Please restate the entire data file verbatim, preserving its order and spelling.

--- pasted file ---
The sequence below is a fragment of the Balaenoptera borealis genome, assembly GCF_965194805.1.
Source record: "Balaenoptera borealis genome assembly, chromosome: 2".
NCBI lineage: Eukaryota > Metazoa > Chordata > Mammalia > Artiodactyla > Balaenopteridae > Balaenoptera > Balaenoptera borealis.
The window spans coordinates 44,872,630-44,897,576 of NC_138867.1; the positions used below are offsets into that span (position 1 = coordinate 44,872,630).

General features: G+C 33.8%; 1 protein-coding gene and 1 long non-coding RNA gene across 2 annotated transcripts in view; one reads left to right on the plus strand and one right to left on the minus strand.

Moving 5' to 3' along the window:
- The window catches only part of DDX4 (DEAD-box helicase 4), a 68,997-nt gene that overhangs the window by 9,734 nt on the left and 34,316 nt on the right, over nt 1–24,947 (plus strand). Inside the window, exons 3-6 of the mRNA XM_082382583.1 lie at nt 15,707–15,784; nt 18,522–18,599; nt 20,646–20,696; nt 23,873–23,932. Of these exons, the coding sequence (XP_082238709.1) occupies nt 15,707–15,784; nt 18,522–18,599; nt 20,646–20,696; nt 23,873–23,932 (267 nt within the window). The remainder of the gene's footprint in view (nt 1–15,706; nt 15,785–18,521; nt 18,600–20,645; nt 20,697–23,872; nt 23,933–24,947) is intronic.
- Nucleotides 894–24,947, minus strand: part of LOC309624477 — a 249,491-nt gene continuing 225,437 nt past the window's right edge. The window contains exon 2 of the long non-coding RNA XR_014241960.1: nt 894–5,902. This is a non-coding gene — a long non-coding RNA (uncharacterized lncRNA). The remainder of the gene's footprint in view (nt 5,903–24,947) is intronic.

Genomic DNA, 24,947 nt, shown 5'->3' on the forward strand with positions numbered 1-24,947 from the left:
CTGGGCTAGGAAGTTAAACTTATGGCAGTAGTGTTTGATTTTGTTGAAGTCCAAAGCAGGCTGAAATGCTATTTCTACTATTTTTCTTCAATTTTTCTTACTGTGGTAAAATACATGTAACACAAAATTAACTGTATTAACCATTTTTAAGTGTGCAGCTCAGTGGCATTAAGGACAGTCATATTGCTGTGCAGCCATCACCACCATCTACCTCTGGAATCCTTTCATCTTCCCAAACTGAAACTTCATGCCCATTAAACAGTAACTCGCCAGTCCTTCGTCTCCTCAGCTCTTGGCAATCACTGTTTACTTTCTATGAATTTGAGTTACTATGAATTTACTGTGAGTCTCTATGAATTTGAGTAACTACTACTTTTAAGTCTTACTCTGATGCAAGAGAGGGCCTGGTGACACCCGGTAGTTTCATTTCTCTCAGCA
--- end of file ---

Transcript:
The sequence below is a fragment of the Balaenoptera borealis genome, assembly GCF_965194805.1.
Source record: "Balaenoptera borealis genome assembly, chromosome: 2".
NCBI lineage: Eukaryota > Metazoa > Chordata > Mammalia > Artiodactyla > Balaenopteridae > Balaenoptera > Balaenoptera borealis.
The window spans coordinates 44,872,630-44,897,576 of NC_138867.1; the positions used below are offsets into that span (position 1 = coordinate 44,872,630).

General features: G+C 33.8%; 1 protein-coding gene and 1 long non-coding RNA gene across 2 annotated transcripts in view; one reads left to right on the plus strand and one right to left on the minus strand.

Moving 5' to 3' along the window:
- The window catches only part of DDX4 (DEAD-box helicase 4), a 68,997-nt gene that overhangs the window by 9,734 nt on the left and 34,316 nt on the right, over nt 1–24,947 (plus strand). Inside the window, exons 3-6 of the mRNA XM_082382583.1 lie at nt 15,707–15,784; nt 18,522–18,599; nt 20,646–20,696; nt 23,873–23,932. Of these exons, the coding sequence (XP_082238709.1) occupies nt 15,707–15,784; nt 18,522–18,599; nt 20,646–20,696; nt 23,873–23,932 (267 nt within the window). The remainder of the gene's footprint in view (nt 1–15,706; nt 15,785–18,521; nt 18,600–20,645; nt 20,697–23,872; nt 23,933–24,947) is intronic.
- Nucleotides 894–24,947, minus strand: part of LOC309624477 — a 249,491-nt gene continuing 225,437 nt past the window's right edge. The window contains exon 2 of the long non-coding RNA XR_014241960.1: nt 894–5,902. This is a non-coding gene — a long non-coding RNA (uncharacterized lncRNA). The remainder of the gene's footprint in view (nt 5,903–24,947) is intronic.

Genomic DNA, 24,947 nt, shown 5'->3' on the forward strand with positions numbered 1-24,947 from the left:
CTGGGCTAGGAAGTTAAACTTATGGCAGTAGTGTTTGATTTTGTTGAAGTCCAAAGCAGGCTGAAATGCTATTTCTACTATTTTTCTTCAATTTTTCTTACTGTGGTAAAATACATGTAACACAAAATTAACTGTATTAACCATTTTTAAGTGTGCAGCTCAGTGGCATTAAGGACAGTCATATTGCTGTGCAGCCATCACCACCATCTACCTCTGGAATCCTTTCATCTTCCCAAACTGAAACTTCATGCCCATTAAACAGTAACTCGCCAGTCCTTCGTCTCCTCAGCTCTTGGCAATCACTGTTTACTTTCTATGAATTTGAGTTACTATGAATTTACTGTGAGTCTCTATGAATTTGAGTAACTACTACTTTTAAGTCTTACTCTGATGCAAGAGAGGGCCTGGTGACACCCGGTAGTTTCATTTCTCTCAGCA